To figure out what “just enough” is, you and your partner will quickly need to understand what your limitations are as a paddle team are. This means figuring out who is the stronger paddler. The stronger partner needs to recognize their strength and dial it back to their partner’s level, so the boat isn’t constantly deflecting against it’s intended line.
In an R2 it is very important to always keep an eye on your partner and paddle at the exact same time. Again, you’re trying to be synchronized when trying to take a forward stroke so you can maintain good speed when crushing your line.
Much of my experience in R2 comes from Catarafts, specifically on the AIRE Sabertooth. Boats like this don’t have alot of volume. Because of my 10+ years of experience in whitewater, I tend to be the stronger paddler in an R2 situation. Therefore, I track as much as possible and call as few commands with my partner. When I need the power to get through a big hit or make it around a feature, I start to call out more commands with specific numbers: “let me get 2 strokes” “let me get 3 big paddles” “all forward, hard.”
Victoria Ohegyi, CKSO Marketing Manager
There are two styles of R2 boating. It will come down to how much of a guide the primary boater is, and also, how much experience the two people have together R2’ing.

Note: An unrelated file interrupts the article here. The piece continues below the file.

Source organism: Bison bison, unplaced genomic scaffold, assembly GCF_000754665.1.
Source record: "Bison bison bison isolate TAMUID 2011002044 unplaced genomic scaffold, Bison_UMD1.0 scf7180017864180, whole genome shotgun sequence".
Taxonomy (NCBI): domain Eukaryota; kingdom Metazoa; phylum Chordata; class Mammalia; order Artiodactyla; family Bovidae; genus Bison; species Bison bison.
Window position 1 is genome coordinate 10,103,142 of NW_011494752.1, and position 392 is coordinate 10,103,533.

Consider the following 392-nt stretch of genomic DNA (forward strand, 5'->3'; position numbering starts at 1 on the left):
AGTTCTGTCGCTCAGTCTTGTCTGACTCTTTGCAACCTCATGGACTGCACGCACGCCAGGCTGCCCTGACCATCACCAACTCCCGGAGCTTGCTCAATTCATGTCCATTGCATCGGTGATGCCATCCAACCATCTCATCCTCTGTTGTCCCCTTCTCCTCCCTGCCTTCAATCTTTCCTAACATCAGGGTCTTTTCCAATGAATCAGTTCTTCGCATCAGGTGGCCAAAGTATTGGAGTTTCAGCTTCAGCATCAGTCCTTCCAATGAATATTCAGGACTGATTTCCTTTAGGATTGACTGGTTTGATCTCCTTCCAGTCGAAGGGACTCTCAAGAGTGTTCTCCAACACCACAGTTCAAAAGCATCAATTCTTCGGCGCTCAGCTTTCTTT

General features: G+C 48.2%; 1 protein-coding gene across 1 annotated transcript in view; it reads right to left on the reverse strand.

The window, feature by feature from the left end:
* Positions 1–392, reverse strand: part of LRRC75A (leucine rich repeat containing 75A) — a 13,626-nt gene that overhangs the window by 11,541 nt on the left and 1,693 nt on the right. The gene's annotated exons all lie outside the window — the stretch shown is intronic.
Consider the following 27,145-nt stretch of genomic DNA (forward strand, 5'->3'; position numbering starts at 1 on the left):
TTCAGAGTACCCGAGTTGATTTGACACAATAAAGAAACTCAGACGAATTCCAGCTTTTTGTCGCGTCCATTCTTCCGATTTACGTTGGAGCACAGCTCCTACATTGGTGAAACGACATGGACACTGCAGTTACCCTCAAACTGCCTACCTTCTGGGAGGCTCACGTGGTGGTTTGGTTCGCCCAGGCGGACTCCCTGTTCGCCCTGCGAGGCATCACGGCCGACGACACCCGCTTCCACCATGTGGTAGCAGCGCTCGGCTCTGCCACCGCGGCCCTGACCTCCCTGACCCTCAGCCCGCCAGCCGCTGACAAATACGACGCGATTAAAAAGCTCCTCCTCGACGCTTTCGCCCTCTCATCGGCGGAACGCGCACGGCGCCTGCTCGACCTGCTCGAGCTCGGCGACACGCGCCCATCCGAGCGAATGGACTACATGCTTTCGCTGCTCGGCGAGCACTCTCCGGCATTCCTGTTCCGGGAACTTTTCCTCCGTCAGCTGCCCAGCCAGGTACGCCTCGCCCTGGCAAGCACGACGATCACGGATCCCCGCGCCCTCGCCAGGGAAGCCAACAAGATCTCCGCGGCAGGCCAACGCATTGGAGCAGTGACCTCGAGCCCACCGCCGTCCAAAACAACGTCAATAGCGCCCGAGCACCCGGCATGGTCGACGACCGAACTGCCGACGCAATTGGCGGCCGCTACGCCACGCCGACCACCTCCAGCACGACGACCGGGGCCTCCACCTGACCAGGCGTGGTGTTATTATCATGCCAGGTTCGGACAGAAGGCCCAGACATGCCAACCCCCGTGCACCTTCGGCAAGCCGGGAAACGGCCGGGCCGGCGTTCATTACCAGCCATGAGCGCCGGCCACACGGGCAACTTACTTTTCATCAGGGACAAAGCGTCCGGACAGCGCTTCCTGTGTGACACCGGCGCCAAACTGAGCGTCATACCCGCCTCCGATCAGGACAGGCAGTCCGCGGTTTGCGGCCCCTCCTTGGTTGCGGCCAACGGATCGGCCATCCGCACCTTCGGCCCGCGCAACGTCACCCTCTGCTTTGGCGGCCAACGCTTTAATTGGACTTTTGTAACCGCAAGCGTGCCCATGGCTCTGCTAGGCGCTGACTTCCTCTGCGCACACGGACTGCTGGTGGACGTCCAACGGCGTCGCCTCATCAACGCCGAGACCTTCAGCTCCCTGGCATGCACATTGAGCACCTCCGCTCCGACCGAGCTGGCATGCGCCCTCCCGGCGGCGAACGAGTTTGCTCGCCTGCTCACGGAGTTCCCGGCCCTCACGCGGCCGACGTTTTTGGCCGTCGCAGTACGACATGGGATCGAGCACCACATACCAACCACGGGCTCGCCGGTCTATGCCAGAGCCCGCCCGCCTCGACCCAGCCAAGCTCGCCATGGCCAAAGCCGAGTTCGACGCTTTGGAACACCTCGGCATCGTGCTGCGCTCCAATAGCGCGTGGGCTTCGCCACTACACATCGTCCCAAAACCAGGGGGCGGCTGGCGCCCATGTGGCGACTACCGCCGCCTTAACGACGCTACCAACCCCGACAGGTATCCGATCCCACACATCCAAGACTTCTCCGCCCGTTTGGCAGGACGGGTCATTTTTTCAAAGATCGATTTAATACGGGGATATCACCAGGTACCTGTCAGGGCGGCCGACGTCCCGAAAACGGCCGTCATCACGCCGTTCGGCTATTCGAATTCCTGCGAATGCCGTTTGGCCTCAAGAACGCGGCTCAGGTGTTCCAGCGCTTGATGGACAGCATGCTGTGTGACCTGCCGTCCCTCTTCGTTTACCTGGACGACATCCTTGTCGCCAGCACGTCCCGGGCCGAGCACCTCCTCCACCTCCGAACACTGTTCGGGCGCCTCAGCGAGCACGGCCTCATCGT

You basically have one person leading, and another person doing what they’re told. The latter paddler doesn’t really react and paddle until the primary boater tells them to. To be clear, I am usually the latter type of paddler.
If you’re the primary person (also the stronger paddler), you’ll need to set up way early and let the river do most of the work. When you need help, only call out commands and a numbered amount of strokes “give me two” “give me one.” To echo what Jake said, everything you throw in an R2 needs to be “just enough”
When you have someone on the other side of your boat always trying to anticipate where to go and when to paddle (especially if you don’t have experience with that person or if that person doesn’t have innate experience reading whitewater from another sport) then you’re going to constantly be fighting the person you’re trying to paddle with. For example, they can throw a pry that might erode all the speed you’ve been gaining and this can totally throw you off.
As you get better with that partner, communication starts to change. It goes from numbered commands mentioned above to “we need to get left of this feature” or “we’re going to take the center line.” You start to talk about your line and where you’re going as opposed to the strokes needed to get there.